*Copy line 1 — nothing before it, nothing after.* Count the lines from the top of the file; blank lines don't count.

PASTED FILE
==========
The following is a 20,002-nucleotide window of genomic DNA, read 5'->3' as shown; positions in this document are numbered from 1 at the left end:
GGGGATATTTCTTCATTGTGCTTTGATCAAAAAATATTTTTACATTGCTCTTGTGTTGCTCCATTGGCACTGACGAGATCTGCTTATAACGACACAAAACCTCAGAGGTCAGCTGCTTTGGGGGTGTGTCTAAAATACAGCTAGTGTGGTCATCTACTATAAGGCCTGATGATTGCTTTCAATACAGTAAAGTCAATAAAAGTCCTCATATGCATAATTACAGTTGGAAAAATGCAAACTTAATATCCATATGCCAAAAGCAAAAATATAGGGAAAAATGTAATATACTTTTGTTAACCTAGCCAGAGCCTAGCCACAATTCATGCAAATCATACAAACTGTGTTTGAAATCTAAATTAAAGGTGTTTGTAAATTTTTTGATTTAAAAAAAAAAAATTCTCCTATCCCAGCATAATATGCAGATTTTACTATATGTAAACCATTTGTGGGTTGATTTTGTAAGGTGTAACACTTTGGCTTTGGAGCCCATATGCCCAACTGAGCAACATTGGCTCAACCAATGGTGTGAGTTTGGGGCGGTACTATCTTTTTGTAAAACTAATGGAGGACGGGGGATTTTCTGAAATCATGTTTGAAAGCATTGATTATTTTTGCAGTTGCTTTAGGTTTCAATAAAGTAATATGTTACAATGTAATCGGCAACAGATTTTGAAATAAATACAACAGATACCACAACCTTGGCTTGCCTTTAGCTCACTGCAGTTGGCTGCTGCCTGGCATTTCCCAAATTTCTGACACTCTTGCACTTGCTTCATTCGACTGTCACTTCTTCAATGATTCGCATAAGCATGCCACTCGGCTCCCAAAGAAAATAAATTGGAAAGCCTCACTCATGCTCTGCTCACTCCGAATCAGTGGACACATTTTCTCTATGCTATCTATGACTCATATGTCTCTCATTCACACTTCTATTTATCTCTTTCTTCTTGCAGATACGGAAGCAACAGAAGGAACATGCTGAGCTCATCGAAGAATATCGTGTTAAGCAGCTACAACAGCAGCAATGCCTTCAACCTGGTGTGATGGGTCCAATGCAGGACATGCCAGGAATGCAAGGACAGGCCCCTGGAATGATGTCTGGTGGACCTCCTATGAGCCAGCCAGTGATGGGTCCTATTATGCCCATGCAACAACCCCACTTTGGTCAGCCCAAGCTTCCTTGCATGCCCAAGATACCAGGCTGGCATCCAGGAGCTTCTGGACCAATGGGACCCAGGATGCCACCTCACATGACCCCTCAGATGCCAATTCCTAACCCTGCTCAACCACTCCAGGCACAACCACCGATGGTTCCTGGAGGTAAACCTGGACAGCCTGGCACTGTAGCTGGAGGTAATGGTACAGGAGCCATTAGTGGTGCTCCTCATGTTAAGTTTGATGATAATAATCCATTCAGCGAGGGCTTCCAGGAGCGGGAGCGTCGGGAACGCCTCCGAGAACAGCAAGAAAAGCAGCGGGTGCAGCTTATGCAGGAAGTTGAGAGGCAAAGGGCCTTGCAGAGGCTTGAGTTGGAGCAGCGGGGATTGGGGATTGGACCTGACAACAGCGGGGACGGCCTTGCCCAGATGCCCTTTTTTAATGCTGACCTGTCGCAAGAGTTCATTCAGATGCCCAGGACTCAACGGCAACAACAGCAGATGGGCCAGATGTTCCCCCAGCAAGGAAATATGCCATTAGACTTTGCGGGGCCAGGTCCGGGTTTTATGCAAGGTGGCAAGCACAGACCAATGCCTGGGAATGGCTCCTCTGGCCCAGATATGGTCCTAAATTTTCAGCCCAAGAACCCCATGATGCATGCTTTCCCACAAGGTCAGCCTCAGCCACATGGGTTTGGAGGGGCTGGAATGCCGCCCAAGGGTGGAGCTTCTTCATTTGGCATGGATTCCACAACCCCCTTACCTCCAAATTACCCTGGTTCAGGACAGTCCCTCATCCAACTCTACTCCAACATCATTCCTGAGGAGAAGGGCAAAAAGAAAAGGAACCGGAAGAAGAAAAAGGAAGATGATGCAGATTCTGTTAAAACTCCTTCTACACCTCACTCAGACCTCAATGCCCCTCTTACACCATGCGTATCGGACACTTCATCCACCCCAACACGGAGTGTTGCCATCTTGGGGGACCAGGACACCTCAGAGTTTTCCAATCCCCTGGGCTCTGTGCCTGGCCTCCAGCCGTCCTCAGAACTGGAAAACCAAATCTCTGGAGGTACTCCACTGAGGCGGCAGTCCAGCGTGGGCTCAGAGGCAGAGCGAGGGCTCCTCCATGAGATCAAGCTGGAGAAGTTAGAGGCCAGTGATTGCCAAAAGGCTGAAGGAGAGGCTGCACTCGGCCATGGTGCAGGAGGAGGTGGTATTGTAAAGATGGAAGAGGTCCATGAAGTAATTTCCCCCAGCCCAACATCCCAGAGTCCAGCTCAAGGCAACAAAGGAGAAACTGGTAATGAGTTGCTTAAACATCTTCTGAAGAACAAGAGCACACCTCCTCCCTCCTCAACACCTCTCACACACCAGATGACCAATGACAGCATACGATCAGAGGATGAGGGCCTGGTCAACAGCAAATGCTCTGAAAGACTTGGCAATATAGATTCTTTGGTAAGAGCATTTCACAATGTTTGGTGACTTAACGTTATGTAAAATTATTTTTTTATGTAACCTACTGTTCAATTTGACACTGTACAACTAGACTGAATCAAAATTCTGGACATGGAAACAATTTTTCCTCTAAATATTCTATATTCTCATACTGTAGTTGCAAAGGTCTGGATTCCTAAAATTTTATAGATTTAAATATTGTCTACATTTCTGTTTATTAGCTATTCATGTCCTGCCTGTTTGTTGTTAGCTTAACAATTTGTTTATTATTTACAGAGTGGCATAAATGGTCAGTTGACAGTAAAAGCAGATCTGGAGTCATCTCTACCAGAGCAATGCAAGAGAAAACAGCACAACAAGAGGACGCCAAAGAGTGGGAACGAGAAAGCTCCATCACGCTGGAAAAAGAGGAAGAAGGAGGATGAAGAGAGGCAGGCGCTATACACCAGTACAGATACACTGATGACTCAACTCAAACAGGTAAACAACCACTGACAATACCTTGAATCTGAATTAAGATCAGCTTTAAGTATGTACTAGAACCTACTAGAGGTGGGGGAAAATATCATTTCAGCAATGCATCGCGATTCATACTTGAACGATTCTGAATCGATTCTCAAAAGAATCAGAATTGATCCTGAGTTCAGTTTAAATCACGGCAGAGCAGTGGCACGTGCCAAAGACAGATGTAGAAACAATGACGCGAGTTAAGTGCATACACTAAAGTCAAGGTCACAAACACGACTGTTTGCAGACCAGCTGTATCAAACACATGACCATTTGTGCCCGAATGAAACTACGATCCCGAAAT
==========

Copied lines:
The following is a 20,002-nucleotide window of genomic DNA, read 5'->3' as shown; positions in this document are numbered from 1 at the left end: